cgrav

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  1. @ravenous reader I think Sam's role as Ratatoskr is also pretty straightforwardly fulfilled by his assignment to be in charge of the ravens, and in action by his bringing critical information south from the Great Ranging. He travels between realms with special privilege (getting to stay alive) just as Ratatoskr scurries up and down the world tree.
  2. I wouldn't say his disadvantaged circumstances are a credit to his judgment. Marrying Jayne was beyond poor judgment. It was essentially treason to his own cause. Add to that the execution of Rickard Karstark and it looks like Robb's only area of sound judgment is the battlefield. The Starks are simply terrible at politics, by the author's design. Other people's poor decisions don't improve Robb's, either. Decisions are judged by their predictable results, and the loss of the Karstarks' confidence was entirely predictable. Many consequences are totally unpredictable, but marrying a westerner and executing a bannerman... Robb put himself in that corner.
  3. Given how Robb ended up, I'm not sure Robb's consistently good judgment is something we can count on. I maintain that Sandor's desertion of duty during battle would give anyone serious doubt about taking him into service. Rewarded, yes, but I don't think he'd be taken into Robb's service.
  4. The biggest problem with any theory of Rhaegar being alive in Westeros is that everyone knows what he looks like. I think it's more likely that Rhaegar knowingly went to his death and took it as an opportunity to attempt some fire-magic transcendence thing (the same whatever source of knowledge that Mel reads from in her fires). I also think it's possible that Robert resorted to treachery after being injured. Maybe he fell and yielded, but then attacked Rhaegar at the last moment. But those still involved Rhaegar dying. So much of the books' plots are driven by the fact that Rhaegar took a lot of knowledge to the funeral pyre. His living presence would undermine so many storylines. If Howland Reed's knowledge is too much to bring into the story in 5 books, then Rhaegar's even more so.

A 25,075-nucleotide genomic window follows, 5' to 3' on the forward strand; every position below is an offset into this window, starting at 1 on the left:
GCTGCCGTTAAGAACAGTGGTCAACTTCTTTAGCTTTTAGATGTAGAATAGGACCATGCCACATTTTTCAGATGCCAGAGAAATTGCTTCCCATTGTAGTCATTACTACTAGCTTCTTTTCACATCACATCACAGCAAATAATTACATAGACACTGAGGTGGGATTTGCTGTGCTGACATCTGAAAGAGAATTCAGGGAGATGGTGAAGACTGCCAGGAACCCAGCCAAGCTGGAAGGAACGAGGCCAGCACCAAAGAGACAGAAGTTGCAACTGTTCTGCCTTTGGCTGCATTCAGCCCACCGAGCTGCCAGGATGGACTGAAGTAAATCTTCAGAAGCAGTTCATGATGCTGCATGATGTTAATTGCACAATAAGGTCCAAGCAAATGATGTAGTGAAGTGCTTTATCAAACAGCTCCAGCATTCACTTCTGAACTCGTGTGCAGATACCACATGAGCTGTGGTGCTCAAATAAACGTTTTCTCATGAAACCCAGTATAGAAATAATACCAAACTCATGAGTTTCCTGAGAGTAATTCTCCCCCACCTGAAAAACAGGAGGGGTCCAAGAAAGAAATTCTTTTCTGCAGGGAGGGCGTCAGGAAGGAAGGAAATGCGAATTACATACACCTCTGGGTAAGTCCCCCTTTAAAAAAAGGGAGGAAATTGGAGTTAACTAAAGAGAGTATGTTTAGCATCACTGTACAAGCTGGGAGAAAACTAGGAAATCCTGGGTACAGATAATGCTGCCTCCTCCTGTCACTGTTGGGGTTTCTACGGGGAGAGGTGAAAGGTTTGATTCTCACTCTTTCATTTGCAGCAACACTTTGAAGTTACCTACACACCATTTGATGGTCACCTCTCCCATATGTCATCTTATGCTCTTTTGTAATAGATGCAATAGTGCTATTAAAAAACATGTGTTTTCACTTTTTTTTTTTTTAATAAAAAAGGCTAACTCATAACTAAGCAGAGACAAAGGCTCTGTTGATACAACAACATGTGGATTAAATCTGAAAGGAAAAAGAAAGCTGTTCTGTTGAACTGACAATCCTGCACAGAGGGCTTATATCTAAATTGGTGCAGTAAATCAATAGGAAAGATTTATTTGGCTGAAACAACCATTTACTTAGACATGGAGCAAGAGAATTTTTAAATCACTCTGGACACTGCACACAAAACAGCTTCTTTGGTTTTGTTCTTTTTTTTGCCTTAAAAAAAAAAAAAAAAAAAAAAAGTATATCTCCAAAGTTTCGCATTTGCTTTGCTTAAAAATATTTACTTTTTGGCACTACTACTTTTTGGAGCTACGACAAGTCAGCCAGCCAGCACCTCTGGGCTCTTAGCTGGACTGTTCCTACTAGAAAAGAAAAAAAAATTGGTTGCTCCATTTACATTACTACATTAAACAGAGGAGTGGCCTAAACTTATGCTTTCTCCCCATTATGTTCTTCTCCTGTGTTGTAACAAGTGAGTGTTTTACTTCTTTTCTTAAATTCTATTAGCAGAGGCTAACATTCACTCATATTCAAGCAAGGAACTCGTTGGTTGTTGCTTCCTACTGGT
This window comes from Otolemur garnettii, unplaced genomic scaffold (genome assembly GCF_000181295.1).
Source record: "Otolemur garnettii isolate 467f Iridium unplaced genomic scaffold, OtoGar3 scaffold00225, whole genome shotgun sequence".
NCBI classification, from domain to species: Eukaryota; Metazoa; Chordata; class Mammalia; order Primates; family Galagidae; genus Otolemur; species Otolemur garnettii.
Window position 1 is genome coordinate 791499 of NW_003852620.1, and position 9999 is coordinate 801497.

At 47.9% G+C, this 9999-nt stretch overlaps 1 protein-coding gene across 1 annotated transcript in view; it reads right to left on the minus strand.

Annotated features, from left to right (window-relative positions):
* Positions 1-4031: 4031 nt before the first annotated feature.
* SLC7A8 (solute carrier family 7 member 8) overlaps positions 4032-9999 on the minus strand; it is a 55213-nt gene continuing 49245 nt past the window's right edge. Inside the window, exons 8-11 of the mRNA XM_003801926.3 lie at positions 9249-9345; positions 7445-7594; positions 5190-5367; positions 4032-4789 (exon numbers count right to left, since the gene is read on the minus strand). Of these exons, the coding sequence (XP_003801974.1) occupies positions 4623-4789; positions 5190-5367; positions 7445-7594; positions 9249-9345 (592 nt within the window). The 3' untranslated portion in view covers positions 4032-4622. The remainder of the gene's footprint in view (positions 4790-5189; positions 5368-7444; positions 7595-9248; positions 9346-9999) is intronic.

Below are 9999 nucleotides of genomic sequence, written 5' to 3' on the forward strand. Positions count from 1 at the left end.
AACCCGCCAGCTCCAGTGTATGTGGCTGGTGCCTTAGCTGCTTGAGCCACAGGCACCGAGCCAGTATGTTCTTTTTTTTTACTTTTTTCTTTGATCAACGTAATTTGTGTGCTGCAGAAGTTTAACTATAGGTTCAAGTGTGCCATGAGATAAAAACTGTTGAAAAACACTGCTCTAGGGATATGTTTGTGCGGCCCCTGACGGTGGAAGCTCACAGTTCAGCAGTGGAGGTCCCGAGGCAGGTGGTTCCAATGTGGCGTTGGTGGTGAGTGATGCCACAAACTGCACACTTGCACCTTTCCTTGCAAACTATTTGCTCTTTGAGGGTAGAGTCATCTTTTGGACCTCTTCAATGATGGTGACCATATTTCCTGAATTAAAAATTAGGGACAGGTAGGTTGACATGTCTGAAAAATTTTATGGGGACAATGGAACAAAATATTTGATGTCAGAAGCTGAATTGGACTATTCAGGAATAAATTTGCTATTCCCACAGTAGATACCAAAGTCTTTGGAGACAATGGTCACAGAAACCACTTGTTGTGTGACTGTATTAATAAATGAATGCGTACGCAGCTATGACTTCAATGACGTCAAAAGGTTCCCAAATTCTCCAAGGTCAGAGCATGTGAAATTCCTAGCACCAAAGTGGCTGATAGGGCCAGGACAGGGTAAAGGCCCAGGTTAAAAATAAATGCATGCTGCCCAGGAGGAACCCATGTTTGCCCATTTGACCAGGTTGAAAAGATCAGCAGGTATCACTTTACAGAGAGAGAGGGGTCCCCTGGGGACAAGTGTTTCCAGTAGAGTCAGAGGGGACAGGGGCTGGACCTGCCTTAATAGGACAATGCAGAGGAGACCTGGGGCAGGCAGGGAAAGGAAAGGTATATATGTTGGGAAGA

5. Well Dustin Hoffman's character in "Rain Man" didn't do a bit of development, either, and he got an Oscar for it.
  6. I'll raise you: Alt Schwift X https://www.youtube.com/channel/UC0r29hWF31MAwgfilNTUrbA
  7. @Renly's Banana If GRRM can work it up in the last two books, then I'm all for it.
  8. I think Faegon is more likely the Blaegon. The Blackfyre history is pretty obscure in the main series. I think it would be clumsy to shoehorn a major Blackfyre-related plot in without establishing greater relevance of the rebellions to the present day story. What would be the purpose of adding such a complication? The rebellions were about kin fighting each other, so I don't think it's even necessary for Aegon and Dany to have separate lineage. They share a paternal line but have different mothers, just like the Blackfyres (differences of legitimacy notwithstanding). The rebellion could replay just fine with two Targaryens.
  9. I think it's pretty unlikely that Robb would bring Sandor into his service. Not just because he was a Lannister man, but because he's the Mountain's brother. I don't know that Robb would so readily accept that Sandor actively hated his brother, and would very reasonably fear he'd turn cloak or abandon his duty again. And given the traditional Stark treatment of oathbreakers demonstrated in the first chapter, I don't think Robb would count abandonment of the Lannisters as a point in Sandor's favor. Safe conduct to the Wall or the West would probably be the best he could count on from Robb.
  10. I would say they represent Jung's archetypes and act as character templates. The Crone's lamp could also be a grim way of showing her as a shepherd of the underworld, carrying the light that you follow into death.